Switzerland’s Alan Roura is 13th, reporting today from HUBLOT, “So far I’m quite happy with the race, I was not too bad on the first part. Hopefully I can manage to keep going and catch some of the others, they’re not too far ahead. I’m really happy with the boat and with myself, to sail that fast and that close, I’m actually in the match so I’m pretty happy about it. I don’t have too many problems with the boat, even if I only splashed the boat into the water a week before the start of the race, everything is fine. Just some little things like the furling system of gennaker. I think I have some wind instrument problem but the rest is so far so good. It’s kind of hard to make the boat go well in these kind of conditions, a lot of sea with crossed waves. Now I’ve got 10 knots of wind so it’s hard.”

And in 25th Ollie Heer reported today from his IMOCA Oliver Heer Ocean Racing, the boat which won the 2008 race, “It’s been quite full on here, after intense days upwind it’s now intense days downwind - 30 to 35 knots, pretty full on. I feel really sorry for the guys that have dropped out, I think Monnoyeur has had a problem as well, looking at his tracker. I think it will stay this way for another two days so we have to look after the boat and keep sailing towards New York."

Class 40, Is pasta powered Ambrogio poised? 

In Class 40 still in the lead, Ian Lipinski was only 8.5 miles ahead of Italy’s Ambrogio Beccaria, 15.8 miles ahead of Fabien Delahaye and 69.3 miles ahead of Nicolas d'Estais (CAFÉ JOYEUX). The Transat CIC title is very much in the balance, knowing that a transition zone awaits them 1000 miles from the finish.

“This transition will be more difficult to cross for those arriving to it later”, says Yann Eliès, who believes that “everything will be decided in the last moments. Until now, it was mainly about commitment, the reliability of the boats and a little bit of strategy with three moves to play and courses that are not easy to adjust. But the key point for the four leading boats will be three days before the finish.”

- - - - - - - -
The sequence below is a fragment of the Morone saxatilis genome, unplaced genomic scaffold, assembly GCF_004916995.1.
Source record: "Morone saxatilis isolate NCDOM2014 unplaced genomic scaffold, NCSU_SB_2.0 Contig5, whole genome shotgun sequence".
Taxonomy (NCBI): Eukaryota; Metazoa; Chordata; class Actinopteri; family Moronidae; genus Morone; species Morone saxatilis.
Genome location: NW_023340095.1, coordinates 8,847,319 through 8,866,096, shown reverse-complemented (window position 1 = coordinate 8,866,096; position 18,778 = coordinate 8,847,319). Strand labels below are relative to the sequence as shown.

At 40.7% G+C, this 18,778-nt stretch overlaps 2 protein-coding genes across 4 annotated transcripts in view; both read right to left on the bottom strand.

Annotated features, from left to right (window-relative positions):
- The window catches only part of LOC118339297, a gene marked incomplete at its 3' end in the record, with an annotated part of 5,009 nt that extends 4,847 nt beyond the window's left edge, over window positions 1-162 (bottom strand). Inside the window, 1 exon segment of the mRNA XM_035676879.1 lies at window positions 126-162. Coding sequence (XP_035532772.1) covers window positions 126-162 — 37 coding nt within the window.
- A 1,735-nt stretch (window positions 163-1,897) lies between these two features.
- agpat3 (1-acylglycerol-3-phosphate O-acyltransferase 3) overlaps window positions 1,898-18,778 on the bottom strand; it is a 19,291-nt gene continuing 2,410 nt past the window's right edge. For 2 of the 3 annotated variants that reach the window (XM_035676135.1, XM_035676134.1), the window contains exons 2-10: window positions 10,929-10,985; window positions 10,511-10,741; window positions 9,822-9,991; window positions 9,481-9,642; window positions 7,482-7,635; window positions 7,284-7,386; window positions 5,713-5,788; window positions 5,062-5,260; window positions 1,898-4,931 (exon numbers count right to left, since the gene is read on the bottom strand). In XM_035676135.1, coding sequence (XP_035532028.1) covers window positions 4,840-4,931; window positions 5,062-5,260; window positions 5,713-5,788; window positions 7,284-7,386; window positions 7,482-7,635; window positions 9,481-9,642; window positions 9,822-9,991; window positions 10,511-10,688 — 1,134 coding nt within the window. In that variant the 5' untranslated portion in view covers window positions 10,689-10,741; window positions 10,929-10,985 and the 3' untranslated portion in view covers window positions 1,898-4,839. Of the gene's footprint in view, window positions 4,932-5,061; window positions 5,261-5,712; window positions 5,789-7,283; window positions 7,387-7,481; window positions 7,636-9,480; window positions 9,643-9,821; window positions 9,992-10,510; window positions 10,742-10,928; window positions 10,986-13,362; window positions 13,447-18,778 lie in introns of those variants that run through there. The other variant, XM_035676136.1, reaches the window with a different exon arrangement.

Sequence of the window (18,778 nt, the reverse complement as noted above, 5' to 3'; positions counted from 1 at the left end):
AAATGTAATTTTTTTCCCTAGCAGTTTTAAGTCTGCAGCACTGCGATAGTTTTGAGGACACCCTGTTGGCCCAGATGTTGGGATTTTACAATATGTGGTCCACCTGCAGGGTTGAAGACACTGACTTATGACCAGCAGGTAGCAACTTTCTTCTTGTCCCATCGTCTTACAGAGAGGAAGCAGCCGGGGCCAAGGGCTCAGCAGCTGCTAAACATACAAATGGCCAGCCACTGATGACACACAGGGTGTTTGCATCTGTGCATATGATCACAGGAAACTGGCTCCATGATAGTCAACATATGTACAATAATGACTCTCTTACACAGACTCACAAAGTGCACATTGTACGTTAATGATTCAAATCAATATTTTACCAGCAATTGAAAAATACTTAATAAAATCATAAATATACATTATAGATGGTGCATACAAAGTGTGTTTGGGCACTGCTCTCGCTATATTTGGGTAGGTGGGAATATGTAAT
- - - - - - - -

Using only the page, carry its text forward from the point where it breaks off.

The end-of-race scenario is therefore not easy to predict for the Class40s either and

Beccaria is in good shape. He said today, “The race has its reputation. I’m feeling like I chose to do this race because it was different from the others and I love to see some other routes but it is not an easy, nice one. It’s full of big storms and I have some little problems on the boat but I think that everyone has some, but I think everyone their own and I do have some, tonight I have the biggest but it didn’t last too long. I don’t know how it was possible but I was able to repair the bowsprit very very fast because I have a bowsprit that can be move it. The system broke in down wind of 30 knots with the Spi. it was a big mess. Two hours later I was able to sail again, I think this is the main lesson of the race. You don’t have to go out, just be in the race, repair as you can and just race. The weather for the next few days - in the next few hours we will dive into the middle of the low pressure, to do as little as possible of the route. We will do some gybes and it will not be an easy task because there will be 35 knots. After this, it’s not super easy to know because there will be a high pressure a big ridge to go through. it’s not very easy to understand if it’ll be from north west or south west or what. So it’s not going to be an easy one. My boat compared to Credit Mutuel Thet are doing amazing but I think I know the boat very well because I sailed with them and the boat a lot. I think only Ian Lipinski can do this kind of racing with that boat because it’s unbelievable. It’s actually a boat that’s lower in reaching and until yesterday it was a reaching race and they were still leading and leading the class.” because now it’s downwind and downwind is very fast. We will see, we will see. it’s an unbelievable race. I love my boat, I love it. It’s mine, everything about it. I did not sail the best route ever in the south of Ireland. But it was a conservative one and I am really happy I was able to check with the leader group. It was not an easy task. Meanwhile I have been cooking a lot of freeze dried unfortunately, but a couple of days ago I cooked some past which was nice, a taste of home always helps and picks you up!”